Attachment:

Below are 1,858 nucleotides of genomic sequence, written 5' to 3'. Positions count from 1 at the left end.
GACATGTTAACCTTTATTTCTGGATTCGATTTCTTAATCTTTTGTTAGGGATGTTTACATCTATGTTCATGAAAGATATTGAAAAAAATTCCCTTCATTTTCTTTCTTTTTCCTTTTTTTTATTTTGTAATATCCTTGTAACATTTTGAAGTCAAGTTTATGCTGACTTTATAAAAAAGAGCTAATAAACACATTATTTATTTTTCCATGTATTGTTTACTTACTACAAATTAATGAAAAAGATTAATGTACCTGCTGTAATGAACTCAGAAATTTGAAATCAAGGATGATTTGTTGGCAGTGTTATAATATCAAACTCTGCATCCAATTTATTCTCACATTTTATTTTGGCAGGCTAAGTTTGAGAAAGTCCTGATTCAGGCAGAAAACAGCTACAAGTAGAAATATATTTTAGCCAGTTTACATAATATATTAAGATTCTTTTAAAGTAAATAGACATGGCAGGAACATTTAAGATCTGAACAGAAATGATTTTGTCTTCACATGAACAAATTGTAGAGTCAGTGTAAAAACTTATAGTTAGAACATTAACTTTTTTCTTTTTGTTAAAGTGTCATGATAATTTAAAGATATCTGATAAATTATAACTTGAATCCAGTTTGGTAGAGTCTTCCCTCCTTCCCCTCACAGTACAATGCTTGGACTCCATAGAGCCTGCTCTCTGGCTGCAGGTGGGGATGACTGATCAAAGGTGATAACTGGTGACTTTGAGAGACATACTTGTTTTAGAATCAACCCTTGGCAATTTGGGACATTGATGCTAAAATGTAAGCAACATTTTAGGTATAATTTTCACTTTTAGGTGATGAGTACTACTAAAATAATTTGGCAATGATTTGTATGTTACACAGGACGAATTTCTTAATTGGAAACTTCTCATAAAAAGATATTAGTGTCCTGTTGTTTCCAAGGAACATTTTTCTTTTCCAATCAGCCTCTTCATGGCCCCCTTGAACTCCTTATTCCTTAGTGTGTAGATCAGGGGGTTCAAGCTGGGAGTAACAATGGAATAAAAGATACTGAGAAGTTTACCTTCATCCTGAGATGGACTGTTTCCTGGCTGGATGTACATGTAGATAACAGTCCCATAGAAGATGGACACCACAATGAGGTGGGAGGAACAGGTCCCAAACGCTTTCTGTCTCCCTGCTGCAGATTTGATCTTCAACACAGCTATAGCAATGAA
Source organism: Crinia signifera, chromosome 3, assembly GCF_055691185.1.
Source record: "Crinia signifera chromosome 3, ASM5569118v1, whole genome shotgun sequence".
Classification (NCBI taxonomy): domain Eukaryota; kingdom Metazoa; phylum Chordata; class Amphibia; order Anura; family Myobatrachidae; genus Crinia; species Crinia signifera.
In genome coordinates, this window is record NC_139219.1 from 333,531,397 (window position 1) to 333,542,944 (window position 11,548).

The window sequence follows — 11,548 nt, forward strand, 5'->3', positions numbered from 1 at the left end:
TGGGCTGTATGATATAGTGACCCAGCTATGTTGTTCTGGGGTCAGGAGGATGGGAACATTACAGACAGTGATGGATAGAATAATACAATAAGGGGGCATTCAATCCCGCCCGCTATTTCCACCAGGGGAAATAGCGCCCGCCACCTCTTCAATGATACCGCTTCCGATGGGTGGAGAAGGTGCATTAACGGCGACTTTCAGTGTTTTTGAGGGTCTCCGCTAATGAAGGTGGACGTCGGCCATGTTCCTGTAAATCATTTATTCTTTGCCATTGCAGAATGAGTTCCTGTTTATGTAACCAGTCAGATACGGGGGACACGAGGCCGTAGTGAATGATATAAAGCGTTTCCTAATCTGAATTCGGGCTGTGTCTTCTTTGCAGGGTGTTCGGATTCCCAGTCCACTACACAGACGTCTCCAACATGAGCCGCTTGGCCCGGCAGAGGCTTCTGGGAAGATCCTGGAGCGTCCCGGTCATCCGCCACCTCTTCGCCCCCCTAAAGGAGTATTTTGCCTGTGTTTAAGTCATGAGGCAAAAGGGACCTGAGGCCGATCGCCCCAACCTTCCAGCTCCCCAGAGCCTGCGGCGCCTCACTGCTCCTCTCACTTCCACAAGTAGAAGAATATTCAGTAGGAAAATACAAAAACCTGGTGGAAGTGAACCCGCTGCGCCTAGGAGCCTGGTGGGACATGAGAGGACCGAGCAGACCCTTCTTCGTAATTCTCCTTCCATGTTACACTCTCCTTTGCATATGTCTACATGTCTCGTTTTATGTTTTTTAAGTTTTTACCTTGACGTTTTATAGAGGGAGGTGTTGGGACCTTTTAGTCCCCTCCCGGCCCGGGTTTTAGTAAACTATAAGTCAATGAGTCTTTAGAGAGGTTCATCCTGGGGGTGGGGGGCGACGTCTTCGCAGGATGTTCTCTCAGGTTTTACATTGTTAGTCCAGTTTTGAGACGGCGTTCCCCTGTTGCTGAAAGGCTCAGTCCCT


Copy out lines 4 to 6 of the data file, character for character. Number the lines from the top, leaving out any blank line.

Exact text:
Source record: "Crinia signifera chromosome 3, ASM5569118v1, whole genome shotgun sequence".
Classification (NCBI taxonomy): domain Eukaryota; kingdom Metazoa; phylum Chordata; class Amphibia; order Anura; family Myobatrachidae; genus Crinia; species Crinia signifera.
In genome coordinates, this window is record NC_139219.1 from 333,531,397 (window position 1) to 333,542,944 (window position 11,548).